Target dropped its price-matching program in 2002. That, as they say, was then because now it looks as though the retailer may be on the verge of bringing it back. Target has tested the program in two markets since March 15 and began a third in its own Minneapolis backyard on May 1.
The retailer has been matching lower prices in its competitors’ ads at 22 stores in the Orlando area and 28 others in Denver for the past two months. The chain rolled out its “Unbeatable Prices. Guaranteed.” program in Minneapolis and Medina earlier this month with the expectation that it will result in a national expansion of the price-matching initiative.
Target believes it has figured out a way to get around the problems it found in 2002. Then, competitor prices were verified at the checkout, causing delays at the front-end. Now, all pricing will be verified away from the checkout at the store’s service desk. Delia McLinden, a spokesperson for Target, told the Minneapolis Star Tribune that the program was being retested because they “want to speak boldly about value and low prices and give customers peace of mind.”
The Minneapolis/St. Paul Business Journal pointed out in an article that “Target has been ratcheting up its emphasis on prices for the past year, as consumers cut back on discretionary purchases during the recession.”
Braintrust panelists emphasize the importance of consistency in Target’s strategy. “Target needs to continue to clarify and reinforce their market position,” says Mike Romano, EVP & Co-Founder, SmartReply Mobile & Voice Marketing Services. “There is room to charge 2%-5% more than Walmart based on overall consumer perception and appeal, combined with specific category superiority–such as in apparel.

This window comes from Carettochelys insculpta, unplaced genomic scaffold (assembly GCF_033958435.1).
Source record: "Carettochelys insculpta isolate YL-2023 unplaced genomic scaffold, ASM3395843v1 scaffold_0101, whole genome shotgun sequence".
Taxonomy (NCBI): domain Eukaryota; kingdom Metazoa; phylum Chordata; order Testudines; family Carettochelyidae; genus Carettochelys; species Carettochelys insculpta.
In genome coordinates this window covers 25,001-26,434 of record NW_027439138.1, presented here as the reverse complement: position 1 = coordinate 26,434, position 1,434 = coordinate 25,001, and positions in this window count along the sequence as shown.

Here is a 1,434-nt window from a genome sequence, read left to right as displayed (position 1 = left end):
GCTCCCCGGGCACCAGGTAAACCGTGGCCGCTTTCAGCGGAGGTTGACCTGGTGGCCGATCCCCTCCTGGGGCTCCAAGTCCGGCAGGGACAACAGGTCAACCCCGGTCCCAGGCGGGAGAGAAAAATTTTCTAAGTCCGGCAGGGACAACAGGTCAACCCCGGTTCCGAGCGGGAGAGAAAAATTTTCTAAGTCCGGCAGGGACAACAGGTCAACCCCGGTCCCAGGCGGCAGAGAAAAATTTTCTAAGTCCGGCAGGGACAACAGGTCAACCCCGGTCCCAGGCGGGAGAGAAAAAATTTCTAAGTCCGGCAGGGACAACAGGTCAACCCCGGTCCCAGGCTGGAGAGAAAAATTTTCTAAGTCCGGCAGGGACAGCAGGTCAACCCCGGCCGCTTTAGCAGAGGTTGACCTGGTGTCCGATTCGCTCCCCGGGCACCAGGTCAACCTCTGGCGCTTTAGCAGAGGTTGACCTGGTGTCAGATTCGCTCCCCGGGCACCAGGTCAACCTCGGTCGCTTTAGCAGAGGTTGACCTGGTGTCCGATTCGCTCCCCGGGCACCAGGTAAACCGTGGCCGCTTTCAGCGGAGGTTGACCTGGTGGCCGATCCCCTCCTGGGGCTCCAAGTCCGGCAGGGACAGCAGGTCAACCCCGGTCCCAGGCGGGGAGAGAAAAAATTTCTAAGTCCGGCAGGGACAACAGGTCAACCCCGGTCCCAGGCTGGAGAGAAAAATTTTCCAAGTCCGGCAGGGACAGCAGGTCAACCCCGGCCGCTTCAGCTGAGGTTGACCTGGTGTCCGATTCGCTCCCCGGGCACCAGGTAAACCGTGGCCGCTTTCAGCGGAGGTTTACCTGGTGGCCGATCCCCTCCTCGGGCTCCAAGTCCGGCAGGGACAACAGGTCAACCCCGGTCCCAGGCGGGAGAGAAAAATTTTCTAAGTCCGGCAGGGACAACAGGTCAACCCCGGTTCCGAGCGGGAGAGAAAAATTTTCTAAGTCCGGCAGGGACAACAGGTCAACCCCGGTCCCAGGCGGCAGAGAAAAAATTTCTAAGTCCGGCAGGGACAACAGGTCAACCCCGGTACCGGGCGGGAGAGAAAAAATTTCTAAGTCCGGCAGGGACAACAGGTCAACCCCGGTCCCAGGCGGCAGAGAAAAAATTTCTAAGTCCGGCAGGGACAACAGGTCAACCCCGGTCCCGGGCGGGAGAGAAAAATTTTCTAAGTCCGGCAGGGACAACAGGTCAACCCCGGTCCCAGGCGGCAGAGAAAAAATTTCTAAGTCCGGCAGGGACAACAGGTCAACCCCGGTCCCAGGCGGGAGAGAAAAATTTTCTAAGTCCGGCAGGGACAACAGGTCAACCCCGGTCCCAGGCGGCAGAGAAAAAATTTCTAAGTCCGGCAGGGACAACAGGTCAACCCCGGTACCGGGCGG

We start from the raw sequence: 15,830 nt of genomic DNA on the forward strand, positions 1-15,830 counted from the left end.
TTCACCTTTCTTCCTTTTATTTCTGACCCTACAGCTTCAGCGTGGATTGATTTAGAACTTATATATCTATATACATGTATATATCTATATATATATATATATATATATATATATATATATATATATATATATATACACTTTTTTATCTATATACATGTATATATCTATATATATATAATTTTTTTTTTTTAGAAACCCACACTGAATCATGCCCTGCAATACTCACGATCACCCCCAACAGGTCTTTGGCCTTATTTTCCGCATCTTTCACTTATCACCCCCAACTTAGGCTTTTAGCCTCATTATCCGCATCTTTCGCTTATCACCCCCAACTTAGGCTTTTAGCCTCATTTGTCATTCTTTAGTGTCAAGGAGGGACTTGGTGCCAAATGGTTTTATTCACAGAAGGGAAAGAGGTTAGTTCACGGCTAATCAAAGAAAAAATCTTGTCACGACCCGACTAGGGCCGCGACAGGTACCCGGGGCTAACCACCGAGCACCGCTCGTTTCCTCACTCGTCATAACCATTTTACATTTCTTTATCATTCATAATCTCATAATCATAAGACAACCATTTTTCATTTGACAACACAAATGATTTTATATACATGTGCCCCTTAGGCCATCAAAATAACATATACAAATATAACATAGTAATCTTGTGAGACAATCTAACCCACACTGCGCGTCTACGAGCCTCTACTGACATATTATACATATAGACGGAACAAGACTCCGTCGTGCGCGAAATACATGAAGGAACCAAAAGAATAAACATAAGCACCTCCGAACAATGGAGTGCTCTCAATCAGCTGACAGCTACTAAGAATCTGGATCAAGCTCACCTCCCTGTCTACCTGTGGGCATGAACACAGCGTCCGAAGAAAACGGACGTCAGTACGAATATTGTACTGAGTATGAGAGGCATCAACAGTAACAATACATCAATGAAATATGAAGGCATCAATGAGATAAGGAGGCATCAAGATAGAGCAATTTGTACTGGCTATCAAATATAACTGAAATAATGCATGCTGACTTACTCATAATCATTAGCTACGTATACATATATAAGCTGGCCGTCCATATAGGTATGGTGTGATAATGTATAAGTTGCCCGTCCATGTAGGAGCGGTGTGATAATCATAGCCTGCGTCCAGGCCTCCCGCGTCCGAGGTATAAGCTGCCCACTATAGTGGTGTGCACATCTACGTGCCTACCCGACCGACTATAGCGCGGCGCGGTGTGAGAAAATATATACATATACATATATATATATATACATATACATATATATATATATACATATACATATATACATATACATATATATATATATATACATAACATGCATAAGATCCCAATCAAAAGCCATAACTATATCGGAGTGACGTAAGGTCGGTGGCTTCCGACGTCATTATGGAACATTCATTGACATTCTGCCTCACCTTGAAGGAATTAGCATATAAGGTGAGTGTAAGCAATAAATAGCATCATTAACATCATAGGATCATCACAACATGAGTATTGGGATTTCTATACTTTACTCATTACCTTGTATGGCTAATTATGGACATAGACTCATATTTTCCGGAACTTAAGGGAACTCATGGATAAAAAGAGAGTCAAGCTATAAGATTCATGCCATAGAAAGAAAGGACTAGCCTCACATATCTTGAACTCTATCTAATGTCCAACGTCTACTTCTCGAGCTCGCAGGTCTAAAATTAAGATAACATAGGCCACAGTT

If the effort is executed properly, says one analyst, it could be a win-win situation. “Target has the brand equity and by re-committing to the price matching, it further solidifies its brand choice in the minds of consumers,” says Phil Rubin, CEO, rDialogue. “Brands are more important than ever but so is minimizing pricing risk to customers, and Target should get a win-win here.”
Many analysts agree that Walmart will be a big factor in the matter. “Target claims to comp shop Walmart and consistently stay within 2% of its prices, so I’m not sure that the price-matching call-out would be any more effective with price-conscious shoppers,” says Carol Spieckerman, President, newmarketbuilders. “Loyal Target shoppers (especially that defiant group that loves telling you that they won’t “set foot” in a Walmart for various reasons) would hardly notice and I can’t see price matching having the power to make hard-core discount shoppers migrate.”
Others feel that price matching itself does not make a huge impact. “Price matching is a marketing gimmick,” says Bob Phibbs, President & CEO, The Retail Doctor. “Maybe it adds to perception of being the lowest but how it is implemented at the store level is crucial. For most retailers, matching prices is a loss…Price fairly, give value, train sales people and leave the price-matching to the big boys to slug it out.”
“I’m not sure how important price matching programs are in today’s environment,” says Bill Bittner, President, BWH Consulting. “Consumers who are trying to reduce costs have already moved to store brands and there is no way to compare them across retailers.”
Editor’s Note: This article is an excerpt from one of RetailWire’s recent online discussions. Each business morning on RetailWire.com, retail industry execs get plugged in to the latest news and issues with key insights from a “BrainTrust” of retail industry experts.